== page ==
It is customary to fill a cup of wine for the prophet Elijah, who in messianic literature will announce the coming of the messiah so we open the door for him to enter and usher in an age of peace and harmony.

At our seder we have two cups at the center. One is for Elijah, and the other for Miriam. Miriam's cup is filled with water, to remember the well that followed Miriam through the desert after crossing the Red Sea and keeping the Israelites from dying of thirst. Miriam represents the long history of women's contributions to Judaism and to the world that are often overshadowed or silenced in favor of the stories of men. There are many midrashic examples of women's leadership, from the women marching forward into the Red Sea to make the waters part to the women refusing to take part in the creation of the golden calf. These are stories that don't make it into the final editing of the Bible, but are added later as the rabbis felt them to be important.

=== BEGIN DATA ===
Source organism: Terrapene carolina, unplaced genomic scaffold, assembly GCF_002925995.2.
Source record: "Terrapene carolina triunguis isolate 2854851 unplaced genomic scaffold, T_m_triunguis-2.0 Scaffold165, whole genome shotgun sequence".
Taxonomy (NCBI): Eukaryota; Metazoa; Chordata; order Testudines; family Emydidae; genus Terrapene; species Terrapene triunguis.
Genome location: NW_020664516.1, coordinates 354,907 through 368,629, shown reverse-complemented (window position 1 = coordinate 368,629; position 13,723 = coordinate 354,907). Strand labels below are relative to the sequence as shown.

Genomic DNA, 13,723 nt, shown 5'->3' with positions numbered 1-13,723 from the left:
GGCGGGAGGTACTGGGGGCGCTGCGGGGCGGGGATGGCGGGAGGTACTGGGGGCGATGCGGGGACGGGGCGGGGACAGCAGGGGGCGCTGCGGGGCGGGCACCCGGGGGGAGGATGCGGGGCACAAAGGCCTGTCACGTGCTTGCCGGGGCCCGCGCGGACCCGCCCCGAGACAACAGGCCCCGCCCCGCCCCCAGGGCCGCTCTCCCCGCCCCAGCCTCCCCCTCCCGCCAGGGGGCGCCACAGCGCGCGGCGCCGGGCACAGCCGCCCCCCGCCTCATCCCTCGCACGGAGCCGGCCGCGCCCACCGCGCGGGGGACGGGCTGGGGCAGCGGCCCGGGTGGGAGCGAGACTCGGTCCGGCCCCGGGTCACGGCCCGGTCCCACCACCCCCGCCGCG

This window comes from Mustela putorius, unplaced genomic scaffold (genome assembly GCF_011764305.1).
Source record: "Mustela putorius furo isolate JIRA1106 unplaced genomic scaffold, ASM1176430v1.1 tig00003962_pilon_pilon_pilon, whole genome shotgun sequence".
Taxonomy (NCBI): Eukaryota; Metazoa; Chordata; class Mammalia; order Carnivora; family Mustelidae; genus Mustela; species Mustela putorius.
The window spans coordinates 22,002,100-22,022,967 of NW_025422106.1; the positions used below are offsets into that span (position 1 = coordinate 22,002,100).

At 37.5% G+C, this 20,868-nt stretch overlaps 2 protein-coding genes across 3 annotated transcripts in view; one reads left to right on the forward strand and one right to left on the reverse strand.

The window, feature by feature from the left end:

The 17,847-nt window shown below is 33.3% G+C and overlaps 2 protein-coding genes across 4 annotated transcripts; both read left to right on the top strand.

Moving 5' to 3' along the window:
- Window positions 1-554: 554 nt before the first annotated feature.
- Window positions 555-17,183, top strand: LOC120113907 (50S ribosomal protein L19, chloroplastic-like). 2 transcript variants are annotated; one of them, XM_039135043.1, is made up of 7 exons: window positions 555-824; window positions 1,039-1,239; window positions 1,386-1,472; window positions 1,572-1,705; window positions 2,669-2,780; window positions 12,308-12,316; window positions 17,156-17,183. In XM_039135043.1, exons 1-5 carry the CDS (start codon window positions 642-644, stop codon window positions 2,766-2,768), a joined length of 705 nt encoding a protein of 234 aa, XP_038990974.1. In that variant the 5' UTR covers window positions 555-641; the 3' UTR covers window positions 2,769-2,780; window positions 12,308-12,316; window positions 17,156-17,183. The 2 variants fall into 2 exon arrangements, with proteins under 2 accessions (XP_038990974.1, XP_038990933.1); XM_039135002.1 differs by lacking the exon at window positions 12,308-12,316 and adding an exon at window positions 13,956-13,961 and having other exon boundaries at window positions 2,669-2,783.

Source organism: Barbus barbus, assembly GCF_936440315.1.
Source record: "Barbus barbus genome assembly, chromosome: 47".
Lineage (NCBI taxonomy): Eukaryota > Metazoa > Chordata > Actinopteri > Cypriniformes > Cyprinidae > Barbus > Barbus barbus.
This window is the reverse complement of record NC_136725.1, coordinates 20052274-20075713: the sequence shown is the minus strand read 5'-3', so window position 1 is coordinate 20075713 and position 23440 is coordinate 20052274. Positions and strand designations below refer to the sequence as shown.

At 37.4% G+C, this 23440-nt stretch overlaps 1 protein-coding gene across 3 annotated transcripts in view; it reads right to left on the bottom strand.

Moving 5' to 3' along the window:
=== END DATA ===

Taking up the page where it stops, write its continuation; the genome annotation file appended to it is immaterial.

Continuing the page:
In our lives we seek to bring forward those stories of women's leadership: the International Women's Day strike that launched the Russian Revolution, the brilliance of Rosa Luxembourg and contributions of Nadezhda Krupskaya, and the many strikes led and carried out by women workers. Those are the stories not as often told, but as essential to our struggle against capitalism as the stories of male workers. We must put those stories on the table, open our Marxist agitation to women who often get marginalized in our ranks, and fight for the liberation of all people.

We cannot have sexism and patriarchy without class society. Let Miriam stand as the prophet of true equality and freedom for all.

haggadah Section: Hallel